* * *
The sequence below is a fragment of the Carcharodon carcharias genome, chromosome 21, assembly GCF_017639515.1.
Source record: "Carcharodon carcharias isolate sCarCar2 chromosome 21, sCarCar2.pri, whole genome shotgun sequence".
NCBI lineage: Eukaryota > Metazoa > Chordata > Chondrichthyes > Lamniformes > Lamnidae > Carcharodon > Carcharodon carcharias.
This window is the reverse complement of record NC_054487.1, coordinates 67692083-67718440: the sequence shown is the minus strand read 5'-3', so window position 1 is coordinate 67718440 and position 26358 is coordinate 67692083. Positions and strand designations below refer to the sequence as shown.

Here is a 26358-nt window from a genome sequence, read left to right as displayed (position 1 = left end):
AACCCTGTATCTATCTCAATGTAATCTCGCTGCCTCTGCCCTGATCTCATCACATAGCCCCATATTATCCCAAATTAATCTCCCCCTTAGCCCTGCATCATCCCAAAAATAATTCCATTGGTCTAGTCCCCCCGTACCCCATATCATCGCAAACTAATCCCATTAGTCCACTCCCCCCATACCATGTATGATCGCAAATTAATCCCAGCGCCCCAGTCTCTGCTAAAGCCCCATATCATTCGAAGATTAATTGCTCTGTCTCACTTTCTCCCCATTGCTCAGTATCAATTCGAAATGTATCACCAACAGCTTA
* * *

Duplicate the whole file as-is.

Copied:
The sequence below is a fragment of the Carcharodon carcharias genome, chromosome 21, assembly GCF_017639515.1.
Source record: "Carcharodon carcharias isolate sCarCar2 chromosome 21, sCarCar2.pri, whole genome shotgun sequence".
NCBI lineage: Eukaryota > Metazoa > Chordata > Chondrichthyes > Lamniformes > Lamnidae > Carcharodon > Carcharodon carcharias.
This window is the reverse complement of record NC_054487.1, coordinates 67692083-67718440: the sequence shown is the minus strand read 5'-3', so window position 1 is coordinate 67718440 and position 26358 is coordinate 67692083. Positions and strand designations below refer to the sequence as shown.

Here is a 26358-nt window from a genome sequence, read left to right as displayed (position 1 = left end):
AACCCTGTATCTATCTCAATGTAATCTCGCTGCCTCTGCCCTGATCTCATCACATAGCCCCATATTATCCCAAATTAATCTCCCCCTTAGCCCTGCATCATCCCAAAAATAATTCCATTGGTCTAGTCCCCCCGTACCCCATATCATCGCAAACTAATCCCATTAGTCCACTCCCCCCATACCATGTATGATCGCAAATTAATCCCAGCGCCCCAGTCTCTGCTAAAGCCCCATATCATTCGAAGATTAATTGCTCTGTCTCACTTTCTCCCCATTGCTCAGTATCAATTCGAAATGTATCACCAACAGCTTA